The preliminary analysis of East Wongatha sandplain soils showed that samples are predominantly coarse material, and initially report Au concentrations of less than detection (0.5 ppb) up to about 30 ppb (Noble et al. 2013). Separation and concentration of the <2 µm samples proved the clay fraction contained much more Au and no samples were below the detection limits: that is, in this example there were no censored data. The results of Noble et al. (2019) and the results in this paper support the observed increase in concentrations reported by Noble et al. (2013), but not to the extent presented in the earlier study that showed an order of magnitude or more increase in Au concentrations. The average increase in Au using the <2 µm fraction in this current and more comprehensive study is of the order of a 150–250% increase. While this is not as great an increase as earlier results had suggested, it is important to recognize that from approximately 1000 different WA soil samples, most from transported cover, <10% were below detection for Au; an exceptionally valuable contribution for exploration soil sample geochemistry in areas of dominantly inert quartz-rich cover. Previous analysis of these soils would have resulted in >70% of samples below detection limit for Au based on the three regional geochemical surveys used in this study (Sir Samuel, Leonora and Kingston: Bradley et al. 1995; Kojan et al. 1996; Pye et al. 2000). These surveys are representative of soils sampled in the northern Yilgarn Craton, the Capricorn Orogen, and various basins to the north and further east in Western Australia where transported cover thickens and becomes a major challenge for mineral exploration. An additional benefit to this reduction in censored Au data is for statistical interpretation, as the method shifts a greater amount of useable geochemical data that is valuable to multivariate analysis options. Previously, the Au results were heavily skewed due to samples being at or below detection limits. This specific issue is further discussed by Leybourne & Rice (2013), albeit for general geochemical data and not fine particle material analysis. The results of the research presented here and in other referenced studies supports the idea that the <2 µm geochemistry significantly reduces the nugget effect, even though precision is not always as tight as expected (Noble et al. 2019).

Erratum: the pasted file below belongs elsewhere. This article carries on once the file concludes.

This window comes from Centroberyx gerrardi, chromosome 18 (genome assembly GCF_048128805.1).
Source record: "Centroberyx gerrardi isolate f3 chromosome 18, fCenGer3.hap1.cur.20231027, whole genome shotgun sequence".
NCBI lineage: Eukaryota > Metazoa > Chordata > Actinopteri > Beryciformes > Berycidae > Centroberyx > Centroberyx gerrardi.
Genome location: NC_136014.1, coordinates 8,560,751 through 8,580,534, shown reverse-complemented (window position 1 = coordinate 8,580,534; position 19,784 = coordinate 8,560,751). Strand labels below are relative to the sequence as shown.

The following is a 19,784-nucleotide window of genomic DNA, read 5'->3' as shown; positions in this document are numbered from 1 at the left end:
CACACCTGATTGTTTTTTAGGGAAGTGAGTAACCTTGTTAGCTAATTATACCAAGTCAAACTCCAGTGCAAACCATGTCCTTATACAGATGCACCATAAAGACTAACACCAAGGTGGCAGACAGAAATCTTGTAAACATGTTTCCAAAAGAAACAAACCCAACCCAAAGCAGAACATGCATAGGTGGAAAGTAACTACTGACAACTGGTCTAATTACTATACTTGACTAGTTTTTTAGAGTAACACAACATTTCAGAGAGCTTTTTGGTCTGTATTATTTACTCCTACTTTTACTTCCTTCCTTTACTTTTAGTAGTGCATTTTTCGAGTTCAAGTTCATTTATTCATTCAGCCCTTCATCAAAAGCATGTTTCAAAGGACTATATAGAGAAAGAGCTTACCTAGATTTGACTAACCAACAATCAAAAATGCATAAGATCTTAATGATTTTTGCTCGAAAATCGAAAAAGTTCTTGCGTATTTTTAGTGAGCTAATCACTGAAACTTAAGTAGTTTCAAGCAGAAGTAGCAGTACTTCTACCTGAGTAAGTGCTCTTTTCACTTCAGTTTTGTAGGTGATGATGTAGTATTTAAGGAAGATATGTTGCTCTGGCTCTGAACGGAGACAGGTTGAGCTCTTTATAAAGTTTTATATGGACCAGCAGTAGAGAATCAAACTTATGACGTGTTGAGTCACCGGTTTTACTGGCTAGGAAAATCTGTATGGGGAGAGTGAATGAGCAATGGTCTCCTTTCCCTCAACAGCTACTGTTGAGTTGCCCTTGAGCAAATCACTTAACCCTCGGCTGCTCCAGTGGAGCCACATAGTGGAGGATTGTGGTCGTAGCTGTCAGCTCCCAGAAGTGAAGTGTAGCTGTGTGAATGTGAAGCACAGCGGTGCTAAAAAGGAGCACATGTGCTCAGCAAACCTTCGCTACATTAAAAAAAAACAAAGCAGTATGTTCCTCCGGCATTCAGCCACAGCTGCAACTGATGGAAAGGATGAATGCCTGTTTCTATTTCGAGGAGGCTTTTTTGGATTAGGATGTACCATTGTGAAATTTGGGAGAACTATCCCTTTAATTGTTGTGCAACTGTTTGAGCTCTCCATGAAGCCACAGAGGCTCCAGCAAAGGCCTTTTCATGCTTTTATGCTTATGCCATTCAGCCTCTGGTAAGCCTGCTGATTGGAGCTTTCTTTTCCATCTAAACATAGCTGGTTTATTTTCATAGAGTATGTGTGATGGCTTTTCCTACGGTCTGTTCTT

Much like explorers went from single-element assays to multi-element assays, we believe the next decades of exploration will see multi-element data integrated with spectral mineralogy and other parameters as part of the ‘standard assessment’. Spectral data were collected extensively in this study, yet has been a lesser component of the evaluation. Like the industry, research is also attempting to catch up with the development of big/more data and how we can best use it. Spectral data did show evidence of mapping lithology trends in some cases, picking up felsic volcanics in the Leonora map sheet (not shown), but this is likely to be the next progression of this workflow with stronger integration of the ‘other’ data.